The Balloon Fiesta’s first Special Shape Rodeo took place during 1989. Today, the tradition is an annual event—and it’s the festival’s most popular one. The concept is somewhat self-explanatory: During the “rodeo,” a massive collection of special-shaped hot air balloons (think: astronaut, alligator, and armadillo-esque floating devices) decorate the airspace above Balloon Fiesta Park. In 2019, the exciting Special Shape Rodeos are slated to occur during morning sessons on two days of the festival. A Special Shape Glowdeo will take place during the evening sesson on those same days—again, the event name gives an apt description of what that display will entail.
It wouldn’t be a proper Balloon Fiesta if visitors couldn’t experience at least a portion of the event from the sky. For festivalgoers interested in embarking on their own balloon rides at the Albuquerque Ballon Fiesta, Rainbow Ryders offers the event’s only reservations for propane-powered flights in the sky. (No other commercial hot air balloon company is permitted to lift off with guests from the launch field during the festival.) To inquire about availability and pricing for a Rainbow Ryders hot air balloon tour, contact the company in advance through its website.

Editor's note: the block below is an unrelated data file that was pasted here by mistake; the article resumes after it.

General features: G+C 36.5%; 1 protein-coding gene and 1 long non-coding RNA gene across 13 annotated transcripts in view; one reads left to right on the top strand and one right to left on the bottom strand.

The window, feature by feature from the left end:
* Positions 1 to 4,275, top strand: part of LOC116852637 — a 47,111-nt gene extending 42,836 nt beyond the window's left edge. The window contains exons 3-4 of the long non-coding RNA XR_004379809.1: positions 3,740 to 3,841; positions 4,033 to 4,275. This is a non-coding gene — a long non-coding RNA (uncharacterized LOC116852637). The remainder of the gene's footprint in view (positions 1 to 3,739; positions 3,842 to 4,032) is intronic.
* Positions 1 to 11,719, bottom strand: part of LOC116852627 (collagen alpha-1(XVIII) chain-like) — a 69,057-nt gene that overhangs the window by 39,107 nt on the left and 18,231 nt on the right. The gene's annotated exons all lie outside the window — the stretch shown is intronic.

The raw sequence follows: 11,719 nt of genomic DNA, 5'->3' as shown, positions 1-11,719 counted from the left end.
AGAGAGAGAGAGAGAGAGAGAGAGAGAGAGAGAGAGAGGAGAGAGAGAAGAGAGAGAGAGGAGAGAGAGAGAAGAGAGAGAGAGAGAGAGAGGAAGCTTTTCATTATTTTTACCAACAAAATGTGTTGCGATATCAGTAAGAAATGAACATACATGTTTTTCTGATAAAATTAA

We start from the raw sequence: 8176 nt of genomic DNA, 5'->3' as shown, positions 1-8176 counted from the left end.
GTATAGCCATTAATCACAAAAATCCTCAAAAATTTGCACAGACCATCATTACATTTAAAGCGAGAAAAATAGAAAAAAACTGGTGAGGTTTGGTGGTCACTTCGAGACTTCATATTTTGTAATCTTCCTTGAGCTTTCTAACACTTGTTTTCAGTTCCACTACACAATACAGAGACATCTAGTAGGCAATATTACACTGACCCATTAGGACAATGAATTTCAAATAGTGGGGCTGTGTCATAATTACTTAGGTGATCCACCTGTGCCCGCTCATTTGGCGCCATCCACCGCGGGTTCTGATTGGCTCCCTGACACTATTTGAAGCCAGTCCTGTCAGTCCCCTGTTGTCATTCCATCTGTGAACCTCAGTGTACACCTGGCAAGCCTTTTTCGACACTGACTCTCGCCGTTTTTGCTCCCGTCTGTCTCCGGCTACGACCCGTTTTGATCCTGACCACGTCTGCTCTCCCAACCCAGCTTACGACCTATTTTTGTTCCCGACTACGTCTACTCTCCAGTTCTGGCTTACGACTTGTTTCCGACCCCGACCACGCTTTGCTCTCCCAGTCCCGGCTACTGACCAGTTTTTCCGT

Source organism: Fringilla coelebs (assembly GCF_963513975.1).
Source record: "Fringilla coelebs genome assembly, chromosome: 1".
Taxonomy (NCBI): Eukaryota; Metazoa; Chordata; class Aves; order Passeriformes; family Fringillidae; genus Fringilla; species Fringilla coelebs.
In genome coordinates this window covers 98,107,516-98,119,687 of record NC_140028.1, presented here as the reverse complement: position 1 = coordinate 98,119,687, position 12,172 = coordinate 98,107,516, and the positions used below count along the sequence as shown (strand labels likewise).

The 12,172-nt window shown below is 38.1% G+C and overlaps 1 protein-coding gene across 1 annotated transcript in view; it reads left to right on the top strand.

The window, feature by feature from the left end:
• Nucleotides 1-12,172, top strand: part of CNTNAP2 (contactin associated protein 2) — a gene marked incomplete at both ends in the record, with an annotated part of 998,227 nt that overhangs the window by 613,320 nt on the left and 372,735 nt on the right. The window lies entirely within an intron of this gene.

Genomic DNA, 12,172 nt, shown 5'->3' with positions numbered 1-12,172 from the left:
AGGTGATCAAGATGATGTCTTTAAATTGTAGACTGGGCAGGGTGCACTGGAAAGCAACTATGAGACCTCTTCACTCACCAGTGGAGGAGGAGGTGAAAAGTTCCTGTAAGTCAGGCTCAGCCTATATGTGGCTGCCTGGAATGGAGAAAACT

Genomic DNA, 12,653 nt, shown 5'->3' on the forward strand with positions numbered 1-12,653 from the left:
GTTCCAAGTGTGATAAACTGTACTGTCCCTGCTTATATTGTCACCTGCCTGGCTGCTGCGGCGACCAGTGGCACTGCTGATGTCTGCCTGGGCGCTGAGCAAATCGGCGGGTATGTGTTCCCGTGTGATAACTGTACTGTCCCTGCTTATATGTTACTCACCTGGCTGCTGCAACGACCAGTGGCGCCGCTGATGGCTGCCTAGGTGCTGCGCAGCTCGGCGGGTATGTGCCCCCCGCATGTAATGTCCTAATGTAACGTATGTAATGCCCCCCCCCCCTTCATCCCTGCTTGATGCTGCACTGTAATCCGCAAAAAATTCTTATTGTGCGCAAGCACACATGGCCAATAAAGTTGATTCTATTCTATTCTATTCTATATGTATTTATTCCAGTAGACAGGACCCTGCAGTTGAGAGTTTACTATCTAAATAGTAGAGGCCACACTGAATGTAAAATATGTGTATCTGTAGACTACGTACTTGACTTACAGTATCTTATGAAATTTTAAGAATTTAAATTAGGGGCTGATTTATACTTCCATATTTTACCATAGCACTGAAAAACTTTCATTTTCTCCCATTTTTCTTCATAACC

After you’ve viewed hot air balloons floating through the sky and have enjoyed a ride for yourself, learn about hot air ballooning by visiting the Balloon Discovery Center. This special tent on the festival grounds hosts interactive (family-friendly) exhibits that illustrate the principles of hot air balloon flight, the history of the sport, as well as safety aspects of ballooning. You can also stop by exhibits at the Anderson-Abruzzo International Balloon Museum Foundation, which has a viewing gallery and balconies that look onto the Balloon Fiesta Park launch field.
All main events on the festival’s official schedule take place in northern Albuquerque at Balloon Fiesta Park (4401 Alameda Blvd. NE). The 365-acre grounds are located about 11 miles north of downtown Albuquerque (via I-25 N), and 15 miles north of Albuquerque International Sunport following the same route.
By car . . .